The Lied and
Song Texts Page
Lieder, melodies, English folk songs, even the odd opera libretto
find almost any musical text you want in this ever-swelling treasure trove,
a clear labour of love by musician and ICT expert Emily Ezust. To be precise
(easy enough, as the homepage wears the statistic with pride) the works
of 1329 poets as set by 622 composers are there for plundering in a couple
of clicks. The Lied and Song Texts Page - some page! - is a workers'
collective of the 'contributions welcome' variety, but it has few of the
weaknesses and all the strengths we'd anticipate in such enterprises. No
accusations of snobbery, please, if I suggest that the high quality of voluntary
input may be down to the type of visitor Ms Ezust must attract to a site
whose substance is never bedumbed by irrelevant colour and movement. (Elitism?
I'd say!) Why, I even found a text that had been e-mailed in by Ted Perry
at Hyperion Records. Not a bad advert for a homespun resource.
With support from Robert Ellis Crawford's REC Music Foundation,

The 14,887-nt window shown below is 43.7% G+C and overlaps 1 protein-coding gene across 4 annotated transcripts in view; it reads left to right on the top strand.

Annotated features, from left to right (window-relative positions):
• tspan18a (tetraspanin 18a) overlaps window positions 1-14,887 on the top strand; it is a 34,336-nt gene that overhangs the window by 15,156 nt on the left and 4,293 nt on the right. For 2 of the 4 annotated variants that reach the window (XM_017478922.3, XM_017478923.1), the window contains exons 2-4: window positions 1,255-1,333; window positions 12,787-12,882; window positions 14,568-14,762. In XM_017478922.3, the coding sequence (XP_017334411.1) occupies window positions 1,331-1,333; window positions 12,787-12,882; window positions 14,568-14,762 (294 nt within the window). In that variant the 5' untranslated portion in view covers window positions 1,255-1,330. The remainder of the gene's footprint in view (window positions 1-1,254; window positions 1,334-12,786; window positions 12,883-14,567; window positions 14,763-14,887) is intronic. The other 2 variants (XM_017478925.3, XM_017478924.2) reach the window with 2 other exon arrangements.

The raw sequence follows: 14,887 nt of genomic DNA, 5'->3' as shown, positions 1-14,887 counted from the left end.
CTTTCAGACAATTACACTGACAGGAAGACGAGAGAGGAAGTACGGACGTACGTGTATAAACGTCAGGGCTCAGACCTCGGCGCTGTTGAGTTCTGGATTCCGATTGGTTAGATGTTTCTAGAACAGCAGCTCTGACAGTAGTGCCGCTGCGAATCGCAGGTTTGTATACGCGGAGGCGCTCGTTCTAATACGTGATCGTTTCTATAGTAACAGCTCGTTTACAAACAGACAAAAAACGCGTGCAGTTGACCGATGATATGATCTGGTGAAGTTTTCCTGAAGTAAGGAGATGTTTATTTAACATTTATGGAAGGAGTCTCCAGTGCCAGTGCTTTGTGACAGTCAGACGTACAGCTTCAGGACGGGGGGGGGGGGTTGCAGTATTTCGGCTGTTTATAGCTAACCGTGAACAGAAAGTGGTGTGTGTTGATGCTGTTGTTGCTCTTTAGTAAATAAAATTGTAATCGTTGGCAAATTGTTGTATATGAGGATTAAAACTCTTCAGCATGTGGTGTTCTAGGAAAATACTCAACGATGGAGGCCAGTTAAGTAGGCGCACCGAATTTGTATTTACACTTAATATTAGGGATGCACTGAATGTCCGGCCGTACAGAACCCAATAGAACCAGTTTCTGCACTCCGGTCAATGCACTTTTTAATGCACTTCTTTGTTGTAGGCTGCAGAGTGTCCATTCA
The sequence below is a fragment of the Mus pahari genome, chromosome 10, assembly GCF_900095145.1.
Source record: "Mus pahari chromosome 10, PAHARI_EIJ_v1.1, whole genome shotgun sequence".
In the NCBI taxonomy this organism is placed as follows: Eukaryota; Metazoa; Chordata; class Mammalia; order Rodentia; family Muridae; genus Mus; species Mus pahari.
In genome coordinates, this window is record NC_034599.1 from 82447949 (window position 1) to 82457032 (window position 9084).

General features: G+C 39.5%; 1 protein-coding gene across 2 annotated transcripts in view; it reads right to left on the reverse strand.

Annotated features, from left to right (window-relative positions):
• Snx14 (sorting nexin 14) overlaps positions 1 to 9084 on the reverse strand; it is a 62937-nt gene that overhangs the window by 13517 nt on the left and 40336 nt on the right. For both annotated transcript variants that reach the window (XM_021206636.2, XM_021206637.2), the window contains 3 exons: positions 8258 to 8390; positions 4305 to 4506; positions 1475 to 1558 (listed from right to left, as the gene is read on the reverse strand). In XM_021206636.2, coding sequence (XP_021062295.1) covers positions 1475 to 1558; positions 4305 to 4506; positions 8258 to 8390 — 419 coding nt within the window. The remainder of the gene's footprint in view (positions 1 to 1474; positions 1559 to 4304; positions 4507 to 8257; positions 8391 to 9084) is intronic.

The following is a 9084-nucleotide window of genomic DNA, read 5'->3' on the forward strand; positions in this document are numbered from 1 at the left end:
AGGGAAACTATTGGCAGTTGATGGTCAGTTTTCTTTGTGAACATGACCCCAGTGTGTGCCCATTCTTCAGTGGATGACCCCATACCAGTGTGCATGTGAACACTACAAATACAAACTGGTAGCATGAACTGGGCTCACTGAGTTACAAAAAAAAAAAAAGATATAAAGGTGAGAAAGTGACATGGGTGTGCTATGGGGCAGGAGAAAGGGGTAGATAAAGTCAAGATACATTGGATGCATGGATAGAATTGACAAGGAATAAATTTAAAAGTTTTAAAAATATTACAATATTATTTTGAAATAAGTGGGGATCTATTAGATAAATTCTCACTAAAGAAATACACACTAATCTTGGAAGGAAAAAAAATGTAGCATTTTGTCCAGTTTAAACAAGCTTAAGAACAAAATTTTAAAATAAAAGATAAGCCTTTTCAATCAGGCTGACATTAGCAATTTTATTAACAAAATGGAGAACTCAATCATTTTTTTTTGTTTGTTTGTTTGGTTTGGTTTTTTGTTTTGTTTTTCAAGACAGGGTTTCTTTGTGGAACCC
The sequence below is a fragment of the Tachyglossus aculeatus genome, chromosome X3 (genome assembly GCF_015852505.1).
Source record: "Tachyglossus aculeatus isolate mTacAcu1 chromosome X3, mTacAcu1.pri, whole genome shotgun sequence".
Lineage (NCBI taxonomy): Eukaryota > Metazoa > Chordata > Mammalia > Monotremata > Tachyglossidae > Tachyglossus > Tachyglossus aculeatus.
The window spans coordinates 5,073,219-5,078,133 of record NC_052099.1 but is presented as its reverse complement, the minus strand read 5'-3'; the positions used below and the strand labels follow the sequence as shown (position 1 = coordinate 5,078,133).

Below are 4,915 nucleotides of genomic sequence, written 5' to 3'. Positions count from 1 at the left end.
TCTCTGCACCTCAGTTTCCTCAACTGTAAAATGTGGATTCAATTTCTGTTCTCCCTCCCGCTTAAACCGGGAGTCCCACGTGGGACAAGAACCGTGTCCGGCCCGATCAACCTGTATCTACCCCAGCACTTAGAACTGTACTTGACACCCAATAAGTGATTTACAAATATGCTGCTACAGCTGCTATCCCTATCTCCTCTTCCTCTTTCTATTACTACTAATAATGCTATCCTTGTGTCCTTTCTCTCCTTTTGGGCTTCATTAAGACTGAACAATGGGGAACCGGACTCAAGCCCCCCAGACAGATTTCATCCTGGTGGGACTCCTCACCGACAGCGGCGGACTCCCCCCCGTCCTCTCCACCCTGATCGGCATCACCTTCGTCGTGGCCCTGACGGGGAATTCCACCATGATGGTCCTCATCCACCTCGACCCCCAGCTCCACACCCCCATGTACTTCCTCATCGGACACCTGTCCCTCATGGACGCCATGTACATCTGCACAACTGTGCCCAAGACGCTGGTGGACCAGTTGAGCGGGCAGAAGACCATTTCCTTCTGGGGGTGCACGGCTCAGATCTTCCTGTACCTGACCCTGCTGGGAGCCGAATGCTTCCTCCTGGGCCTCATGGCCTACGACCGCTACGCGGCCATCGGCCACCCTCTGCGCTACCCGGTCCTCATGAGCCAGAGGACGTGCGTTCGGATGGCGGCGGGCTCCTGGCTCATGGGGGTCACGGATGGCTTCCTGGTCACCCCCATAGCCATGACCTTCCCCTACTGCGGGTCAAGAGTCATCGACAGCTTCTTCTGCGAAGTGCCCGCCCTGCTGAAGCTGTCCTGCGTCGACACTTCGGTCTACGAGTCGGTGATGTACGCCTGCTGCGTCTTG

the Ottawa-based Ms Ezust has created one of the most clearly-designed,
no-frills sites on the web for ease of access and cross-reference. A plain-Jane
of a site it may be - almost monastic in the severity of its design - but
despite (or maybe because of) this it's a model of user-friendliness. It's
nigh impossible to get lost or even take a wrong turning, which is just
as well amid such a welter of material.
Of course, the sheer scale of The Lied and Song Texts Page mitigates
against consistency and quality control; yet I've only spotted a small number
of typos, mostly involving accents in French texts, although I guess that
someone with broader linguistic skills than mine might well find a few more.
A bigger drawback for most users will be having to take pot-luck over translations.
You might find a dual text if you're lucky, e.g. for Wagner's Wesendonk
Lieder, but you're more likely to find that just where you most need
an English translation there's nothing on offer. Take the batch of Grieg
songs I unearthed yesterday: delightful material, fully worthy of its inclusion
in the Ezust Hall of Fame
it's a just shame my Norwegian's a tad rusty.
But no, such carping is hardly fair, because this carefully nurtured haven
is regularly updated and the translation picture is improving all the time.
Already in 1999 we've been treated to new English renderings of songs by
Brahms and Schubert, while the ever-fattening repertoire of original texts
by composers familiar and unfamiliar ensures that I for one shall be making
regular visits to catch up with new developments.
The Lied and Song Texts Page is at www.recmusic.org/lieder
Copyright © Mark Valencia, 26 January
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